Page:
Influenced by sophisticated palates from around the world, South Florida enjoys an intriguing culinary heritage. Meet the culinary Tastemakers whose philosophies have helped to make this region a veritable melting pot when it comes to dining options.
Dennis Max is a well-known name to anyone who has followed the, dare we say, “trend” of successful restaurant ventures in South Florida. Largely credited with bringing California-style, New American cuisine to the region in the 1980s, this culinary entrepreneur can most often be found seeking out the next best location to offer a fabulous dining experience. His recipe for success? Find the best location and offer only the highest quality menu items using the freshest local ingredients.
We try to continually interpret what’s happening out there. We try to live in the moment.”
As one of South Florida’s Tastemakers, how do you feel you have influenced culinary trends and/or the dining experience here? We opened Café Max in 1984 and were the first to locally feature California cuisine, which became New American cuisine, and then led to other things that were offshoots of that whole movement.
What is your culinary ethos? It goes hand-in-hand with Max’s Harvest: the farm-to-fork concept, which, again, is a continuing evolution of Café Max. In the 1980s we had to import a great deal of our products. Now, not only here in Florida but around the country, the local farming movement allows us to get much better products than we could in the past. Our ethos is centered around the best products — sustainably farmed, organic free-range, antibiotic-free — prepared simply. In the U.S. in the last 20 to 25 years, farming has become an honorable, important thing to do. We’ve gotten back to the basics.
How has your style evolved over the years? The beginning of the California movement — based on local ingredients — is really what we’re doing now. When we brought the style here, our chefs and other local chefs realized that we could utilize certain ingredients and styles, such as Latin American and Caribbean, that were indigenous to our area. Our dedication is in doing really good food simply. Does that mean Italian, Greek or Asian? It can be all of those; the genesis of those are all pure and can be done in a simple or more elaborate way; as long as you do them honorably and with integrity.
What are your three favorite ingredients to work with? Olive oil, tomatoes, cheese — Italian, French or Maytag blue cheese.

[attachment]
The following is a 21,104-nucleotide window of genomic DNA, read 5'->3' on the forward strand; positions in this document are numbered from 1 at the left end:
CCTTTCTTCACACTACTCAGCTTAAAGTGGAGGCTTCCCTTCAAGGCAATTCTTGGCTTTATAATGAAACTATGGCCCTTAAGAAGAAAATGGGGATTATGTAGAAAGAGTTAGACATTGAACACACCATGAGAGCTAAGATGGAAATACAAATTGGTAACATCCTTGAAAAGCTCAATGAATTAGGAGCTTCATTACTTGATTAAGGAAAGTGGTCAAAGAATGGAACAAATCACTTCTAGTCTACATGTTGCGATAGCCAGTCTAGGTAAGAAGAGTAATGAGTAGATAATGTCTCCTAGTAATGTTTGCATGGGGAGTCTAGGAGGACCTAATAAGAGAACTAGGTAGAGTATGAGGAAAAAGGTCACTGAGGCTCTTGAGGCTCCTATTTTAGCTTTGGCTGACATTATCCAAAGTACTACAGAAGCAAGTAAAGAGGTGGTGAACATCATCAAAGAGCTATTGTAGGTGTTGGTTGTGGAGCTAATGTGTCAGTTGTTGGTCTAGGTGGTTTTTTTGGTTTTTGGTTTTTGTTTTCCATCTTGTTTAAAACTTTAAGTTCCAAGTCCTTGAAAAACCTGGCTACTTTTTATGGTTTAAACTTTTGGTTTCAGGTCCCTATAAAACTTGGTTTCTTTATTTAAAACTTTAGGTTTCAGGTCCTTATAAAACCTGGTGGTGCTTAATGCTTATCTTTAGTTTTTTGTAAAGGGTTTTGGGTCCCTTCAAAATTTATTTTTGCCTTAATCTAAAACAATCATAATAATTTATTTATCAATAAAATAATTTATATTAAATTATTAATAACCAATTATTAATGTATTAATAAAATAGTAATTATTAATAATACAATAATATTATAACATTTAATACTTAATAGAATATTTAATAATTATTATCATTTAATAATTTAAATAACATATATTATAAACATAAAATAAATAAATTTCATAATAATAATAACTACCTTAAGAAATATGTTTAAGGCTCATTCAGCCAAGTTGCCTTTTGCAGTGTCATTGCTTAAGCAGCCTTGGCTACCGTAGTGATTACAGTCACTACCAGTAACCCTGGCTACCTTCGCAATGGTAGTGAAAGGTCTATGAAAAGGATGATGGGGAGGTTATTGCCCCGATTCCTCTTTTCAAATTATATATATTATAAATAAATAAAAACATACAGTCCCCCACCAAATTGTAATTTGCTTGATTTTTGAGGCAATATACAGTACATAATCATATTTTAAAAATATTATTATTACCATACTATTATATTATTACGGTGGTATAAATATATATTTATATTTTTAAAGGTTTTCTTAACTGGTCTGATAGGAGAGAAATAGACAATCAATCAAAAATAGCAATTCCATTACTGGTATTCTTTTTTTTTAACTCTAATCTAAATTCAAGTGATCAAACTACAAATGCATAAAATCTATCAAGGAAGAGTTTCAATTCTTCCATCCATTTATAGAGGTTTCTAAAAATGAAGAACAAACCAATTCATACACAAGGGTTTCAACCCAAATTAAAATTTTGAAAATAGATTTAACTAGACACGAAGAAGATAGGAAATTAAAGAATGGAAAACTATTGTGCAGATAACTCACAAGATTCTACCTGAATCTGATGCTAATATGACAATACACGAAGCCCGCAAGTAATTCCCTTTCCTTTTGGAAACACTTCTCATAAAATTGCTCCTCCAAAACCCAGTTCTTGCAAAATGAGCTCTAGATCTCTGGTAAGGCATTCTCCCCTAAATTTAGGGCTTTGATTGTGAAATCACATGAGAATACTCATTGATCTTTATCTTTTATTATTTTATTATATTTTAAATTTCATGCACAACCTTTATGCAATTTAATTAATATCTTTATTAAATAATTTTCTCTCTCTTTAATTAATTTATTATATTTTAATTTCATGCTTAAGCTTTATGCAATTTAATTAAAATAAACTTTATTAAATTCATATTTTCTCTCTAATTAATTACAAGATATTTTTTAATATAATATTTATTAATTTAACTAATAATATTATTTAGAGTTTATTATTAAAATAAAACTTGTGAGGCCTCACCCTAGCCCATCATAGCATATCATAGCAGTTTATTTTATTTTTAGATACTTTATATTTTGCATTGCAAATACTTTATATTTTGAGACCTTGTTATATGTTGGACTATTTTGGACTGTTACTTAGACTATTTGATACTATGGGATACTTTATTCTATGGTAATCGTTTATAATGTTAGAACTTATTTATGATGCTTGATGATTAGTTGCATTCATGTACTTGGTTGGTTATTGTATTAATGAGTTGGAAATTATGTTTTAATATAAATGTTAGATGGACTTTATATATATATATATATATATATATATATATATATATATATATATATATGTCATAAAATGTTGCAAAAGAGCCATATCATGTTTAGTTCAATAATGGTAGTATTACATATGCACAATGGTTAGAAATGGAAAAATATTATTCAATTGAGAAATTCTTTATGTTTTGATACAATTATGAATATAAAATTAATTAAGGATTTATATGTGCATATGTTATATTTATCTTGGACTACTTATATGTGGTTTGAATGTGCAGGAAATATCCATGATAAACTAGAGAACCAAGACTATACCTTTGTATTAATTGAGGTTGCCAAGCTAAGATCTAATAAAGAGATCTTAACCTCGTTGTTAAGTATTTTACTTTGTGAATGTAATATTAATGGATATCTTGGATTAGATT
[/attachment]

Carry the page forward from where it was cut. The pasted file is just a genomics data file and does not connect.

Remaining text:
What’s next? We are presently opening two Italian restaurants: Frank & Dino’s is traditional Italian/American; Assiaggo del Forno offers dishes from all Italian regions, each true to its origins. We’re always looking for new opportunities to grow. We look at an area we like, find a location, and try to come up with a concept that will work well in that area. We’re not married to a particular style; that all emerges once we identify an area — it’s a fluid, always evolving thing.
Chef Allen Susser
Accomplished chef, James Beard award-winner and author Chef Allen Susser is no stranger to the South Florida dining scene, having enjoyed nearly 25 years at the helm of the famous Chef Allen’s restaurant in Aventura. Intricate flavor combinations with perfect texture are the essence of his creations, influenced by local ingredients and cultures. www.chefallens.com
I am a fan of being able to taste ‘where’ you eat. People are more savvy about food now; they are attuned to quality and what is
available to them.”
As one of South Florida’s Tastemakers, how do you feel you have influenced culinary trends and/or the dining experience here? In 1986 I opened Chef Allen’s, a uniquely American restaurant where the ingredients for success included innovation and a focus on local flavors. I’m happy to say it quickly became a Miami landmark, recognized for its innovative seafood and classic fine dining service.
What is your culinary ethos? When you have the best and tastiest ingredients, simplicity is best.
How has your style evolved over the years? My cross-cultural tropical cuisine that started with new world cuisine more than 25 years ago has been constantly evolving. My vision of what the future holds is a culinary fusion of cultures that share similar landscapes and tropical ingredients. Quality matters.
What are your three favorite ingredients to work with? Mangos, burgers, chocolate.
What is your spice of choice? The Caribbean has traditionally been a hub of the spice trade, which accounts for the wealth of spices we use here in Florida. At Burger Bar by Chef Allen, I am crazy about cumin. It is the secret to my spice mixture that I use to season my great burgers. It gives my burgers a sense of place here in the South Florida.
What’s next? The burger is the American food icon; nearly half the U.S. population eats a burger once a week. We all know how to eat and savor a burger. I understand how to make a great burger — it starts with carefully selected cuts of beef and quality ingredients. Over the next few years I will be developing a boutique chain of burger bars to keep South Florida happy.
Chef Jeff McInnis
Jeffrey McInnis has an inherent knowledge of southern food, having grown up on fishing boats in Florida’s panhandle and working on his grandparents’ farm in Alabama. After culinary school, his career took him around the country and the world, where he perfected Japanese and French techniques. McInnis returned to Florida in 2004, heading up some of the most fabulous restaurants in Miami, including the Ritz-Carlton’s DiLido Beach Club and gigi. During that time he also cooked his way into the finals of the popular television show Top Chef. Ready to return to his culinary roots, McInnis opened Yardbird Southern Table and Bar in the fall of 2011 to rave reviews. Orchestrating flavors of southern cuisine with modern techniques, McInnis is bringing the “south” to South Florida.